Feb 27, 2019 | Charting the Past

The Portland Gale of 1898 reduced most of Provincetown’s wharves to pick-up sticks. Photo courtesy of the Pilgrim Monument and Provincetown Museum.

By Seth Rolbein

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Wharves are all about one thing: Access.

To the sea. To opportunities, resources and markets.

On land highways and railroads created much of the same. But actually the closer analogy would be to airport runways, long and narrow jumping off points into a great beyond.

No Cape Cod town built and used wharves more than Provincetown, in good part because no Cape Cod town had stronger need.

The first short one, according to information at Provincetown Monument’s museum, was built around 1830. By 1833 the town’s first long wharf was planted in the harbor, named for the company that built it, Union Wharf Co. It included a marine railway to haul boats in and out, again in the name of improving access. Union reportedly became the largest business corporation of its time on Cape Cod.

Others took the hint, powered in large part by the needs of a whaling fleet that in Provincetown’s heyday numbered 54 ships. Families with names still familiar – Cook, Paine, Nickerson, Freeman, Conwell – built wharves. Some say there were as many as 200 in the mid-1800s, though that seems an exaggeration; a hand-drawn map of the town in 1882 shows more than 50 distinct wharves jutting like quills from the arching body of the harbor.

If there was such a thing as a flagship wharf, it is what we now call MacMillan Pier, named for the town’s famous native son and admiral who explored the Arctic Circle with Robert Peary in 1908. An earlier version of the wharf was built to handle steamboats, then another to take on the railroad that finally reached Provincetown in 1873. For that it needed to be heavy duty, rails carrying locomotives and cars along its spine, with a broad walkway for passengers and strollers.

But just as the railroad opened Provincetown to fast, reliable contact with big markets from Boston to New York, especially for fish, the need for wharves was diminishing. The whaling fleet had declined by half come 1880, down to seven vessels by 1890. Inshore fisheries remained strong, but many of the historic wharves were left to rot. Weakened, they were no match for the infamous Portland Gale of 1898, a hellaciously destructive storm that reduced many of the piers to splintered pick-up sticks.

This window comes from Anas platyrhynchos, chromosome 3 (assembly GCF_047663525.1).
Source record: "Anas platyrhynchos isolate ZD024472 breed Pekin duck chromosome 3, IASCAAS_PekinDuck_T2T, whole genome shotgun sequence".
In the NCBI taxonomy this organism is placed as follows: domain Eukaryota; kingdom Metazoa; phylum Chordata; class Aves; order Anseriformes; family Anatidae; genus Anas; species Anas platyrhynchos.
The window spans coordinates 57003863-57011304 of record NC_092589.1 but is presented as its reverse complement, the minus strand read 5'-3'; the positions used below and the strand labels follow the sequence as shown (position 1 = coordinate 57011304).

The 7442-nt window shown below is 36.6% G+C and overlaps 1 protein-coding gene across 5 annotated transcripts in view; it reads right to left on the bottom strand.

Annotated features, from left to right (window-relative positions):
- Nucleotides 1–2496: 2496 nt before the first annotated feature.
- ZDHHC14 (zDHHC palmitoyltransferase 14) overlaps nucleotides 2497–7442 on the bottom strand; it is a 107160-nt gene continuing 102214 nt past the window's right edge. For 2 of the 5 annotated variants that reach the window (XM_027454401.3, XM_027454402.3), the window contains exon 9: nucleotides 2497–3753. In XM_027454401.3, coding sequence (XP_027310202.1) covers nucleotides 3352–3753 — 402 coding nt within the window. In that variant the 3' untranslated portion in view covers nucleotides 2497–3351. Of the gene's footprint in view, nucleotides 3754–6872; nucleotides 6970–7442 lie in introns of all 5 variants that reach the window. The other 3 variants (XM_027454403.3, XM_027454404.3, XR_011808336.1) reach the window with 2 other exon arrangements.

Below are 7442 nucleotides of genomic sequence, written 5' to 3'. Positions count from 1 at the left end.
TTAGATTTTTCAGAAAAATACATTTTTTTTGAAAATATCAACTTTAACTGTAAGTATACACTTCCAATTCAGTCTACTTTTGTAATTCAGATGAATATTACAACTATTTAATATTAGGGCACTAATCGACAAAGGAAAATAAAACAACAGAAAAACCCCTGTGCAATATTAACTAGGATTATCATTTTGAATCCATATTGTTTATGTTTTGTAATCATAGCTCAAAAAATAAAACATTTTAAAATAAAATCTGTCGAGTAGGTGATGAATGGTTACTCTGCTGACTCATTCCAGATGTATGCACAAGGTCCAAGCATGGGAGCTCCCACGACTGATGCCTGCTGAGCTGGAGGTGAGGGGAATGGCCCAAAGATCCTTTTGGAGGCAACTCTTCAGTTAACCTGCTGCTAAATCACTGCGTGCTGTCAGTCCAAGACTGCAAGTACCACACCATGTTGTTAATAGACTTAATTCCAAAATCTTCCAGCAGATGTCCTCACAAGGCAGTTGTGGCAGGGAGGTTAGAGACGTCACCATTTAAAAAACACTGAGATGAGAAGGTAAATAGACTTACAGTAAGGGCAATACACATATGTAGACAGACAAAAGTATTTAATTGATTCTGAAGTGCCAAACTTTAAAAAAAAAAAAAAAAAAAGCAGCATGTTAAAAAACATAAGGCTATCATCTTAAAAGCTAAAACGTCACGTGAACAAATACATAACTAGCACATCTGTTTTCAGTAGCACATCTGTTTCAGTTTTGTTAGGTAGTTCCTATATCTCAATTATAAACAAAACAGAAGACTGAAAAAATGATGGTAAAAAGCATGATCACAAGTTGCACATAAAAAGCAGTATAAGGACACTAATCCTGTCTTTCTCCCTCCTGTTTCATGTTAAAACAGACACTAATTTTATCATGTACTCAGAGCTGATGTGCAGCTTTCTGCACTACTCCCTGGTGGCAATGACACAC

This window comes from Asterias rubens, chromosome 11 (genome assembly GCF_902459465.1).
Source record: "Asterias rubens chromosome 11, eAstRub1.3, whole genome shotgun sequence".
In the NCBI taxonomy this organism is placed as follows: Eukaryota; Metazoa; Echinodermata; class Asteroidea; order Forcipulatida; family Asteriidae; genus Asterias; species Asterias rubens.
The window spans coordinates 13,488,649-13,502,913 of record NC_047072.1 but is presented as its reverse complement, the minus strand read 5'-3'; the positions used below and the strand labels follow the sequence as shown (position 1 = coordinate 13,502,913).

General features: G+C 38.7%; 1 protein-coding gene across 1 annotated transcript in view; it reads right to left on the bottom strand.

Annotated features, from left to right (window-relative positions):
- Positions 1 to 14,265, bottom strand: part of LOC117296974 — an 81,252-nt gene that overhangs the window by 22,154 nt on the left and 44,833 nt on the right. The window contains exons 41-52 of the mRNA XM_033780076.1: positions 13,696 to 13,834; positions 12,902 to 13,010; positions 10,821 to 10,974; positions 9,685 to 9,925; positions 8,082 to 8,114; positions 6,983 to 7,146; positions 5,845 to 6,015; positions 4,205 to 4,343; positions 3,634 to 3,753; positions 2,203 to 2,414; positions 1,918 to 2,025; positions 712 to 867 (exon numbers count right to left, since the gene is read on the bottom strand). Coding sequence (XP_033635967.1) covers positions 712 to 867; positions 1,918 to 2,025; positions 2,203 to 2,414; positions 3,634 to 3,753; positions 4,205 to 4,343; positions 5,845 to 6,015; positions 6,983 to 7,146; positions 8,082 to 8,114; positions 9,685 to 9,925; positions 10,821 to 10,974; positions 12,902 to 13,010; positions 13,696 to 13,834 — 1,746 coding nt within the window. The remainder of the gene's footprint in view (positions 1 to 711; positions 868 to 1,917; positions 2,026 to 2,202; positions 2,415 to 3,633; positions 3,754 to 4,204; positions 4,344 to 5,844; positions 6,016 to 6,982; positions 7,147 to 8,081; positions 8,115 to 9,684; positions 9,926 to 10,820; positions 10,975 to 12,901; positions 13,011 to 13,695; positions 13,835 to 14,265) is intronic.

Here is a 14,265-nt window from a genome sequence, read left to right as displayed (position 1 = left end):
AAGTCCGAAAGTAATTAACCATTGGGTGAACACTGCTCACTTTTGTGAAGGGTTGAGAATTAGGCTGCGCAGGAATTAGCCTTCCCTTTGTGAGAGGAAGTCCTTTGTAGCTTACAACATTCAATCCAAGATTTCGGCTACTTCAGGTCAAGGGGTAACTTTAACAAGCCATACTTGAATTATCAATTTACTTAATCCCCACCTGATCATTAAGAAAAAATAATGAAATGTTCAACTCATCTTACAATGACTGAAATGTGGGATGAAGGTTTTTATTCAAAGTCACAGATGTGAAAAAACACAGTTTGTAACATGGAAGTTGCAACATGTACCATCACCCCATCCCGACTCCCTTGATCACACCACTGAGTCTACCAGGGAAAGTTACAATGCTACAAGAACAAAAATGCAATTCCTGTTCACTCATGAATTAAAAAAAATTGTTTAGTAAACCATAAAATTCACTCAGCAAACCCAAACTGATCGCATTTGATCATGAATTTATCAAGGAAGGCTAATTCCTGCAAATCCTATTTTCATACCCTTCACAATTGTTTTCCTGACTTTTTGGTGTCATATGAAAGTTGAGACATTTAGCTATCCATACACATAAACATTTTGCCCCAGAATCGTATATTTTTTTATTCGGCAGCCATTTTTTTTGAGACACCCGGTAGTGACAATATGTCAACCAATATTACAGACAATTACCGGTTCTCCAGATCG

One that survived, barely, was Lewis Wharf, located in the East End of town, with a two-story fish shed listing over its planks. By 1915 it had been purchased by Mary Heaton Vorse, one of the avant garde types who had made their way to Provincetown around the turn of the century. She wasn’t interested in reviving fish packing; she saw a dramatic opportunity.

Clearing floor space, fashioning a rough stage, Vorse and her theatrical band began staging plays, a precursor of the way Bohemians and hippies would take over abandoned warehouses and industrial buildings in many big cities and turn them into lofts, studios and performance spaces.

The next year, 1916, a moody playwright by the name of Eugene O’Neill staged “Bound East for Cardiff,” about a seaman onboard a tramp steamer whose life is slipping away. An account by a writer named Susan Glaspell says there was thick fog opening night, and the tide was high at performance time so waves could be heard (in some places seen) lapping under the rough planks, all creating a perfect setting given the seafaring content.

Cultural historians say that “American” theater – more realistic, concerned with working people rather than aristocracy, using common language rather than contrived prose — was born that night, on that wharf; The Provincetown Players, as they came to be called, moved on to establish a theater in New York City, and a few played a key part in forming what today is the Cape Playhouse in Dennis.

In the hundred years since, only MacMillan, publicly owned and managed, has remained broadly true to the original mission of Provincetown’s wharf builders. A smaller but still active commercial fishing fleet ties up to the pier’s east side, although the fish-packing house at the end is dormant. Along the west there is room for high-speed ferries, whale watchers and charters, a museum, even little shanties down the spine with space for local merchants to sell everything from sweatshirts to art.

There are other wharves still around, however. What for years was known as Cabral’s is now the Provincetown Marina, expanded, fortified, and fancified, offering berth to dozens of private boats under sail and power.

Farther west juts the substantial United States Coast Guard pier, cement replacing wooden pilings, the Guard’s jumping off point for everything from inspections to rescues.

Also to the west is one more funky long wooden wharf, Captain Jack’s, supporting small buildings that have managed to remain upright, condo’d, rented to summer visitors who want to hang out over the water (literally) and get a taste of old Provincetown.

And several restaurants in town take advantage of pilings that could be called short wharves to offer diners great views of the water. One, what used to be Rose’s Wharf and home to a defunct restaurant called Old Reliable, seems poised for resurrection, possible because enough remnants still exist to “grandfather” zoning and allow new tidal building.

But when low tide reveals short nubs of wood once planted so well that they still poke out of the sand after decades of tides and storms, looking like decayed and broken rows of teeth, there is no more use to them. They are mute telltales, remnants of when Provincetown’s access to the sea made it, per capita, the wealthiest town in Massachusetts.


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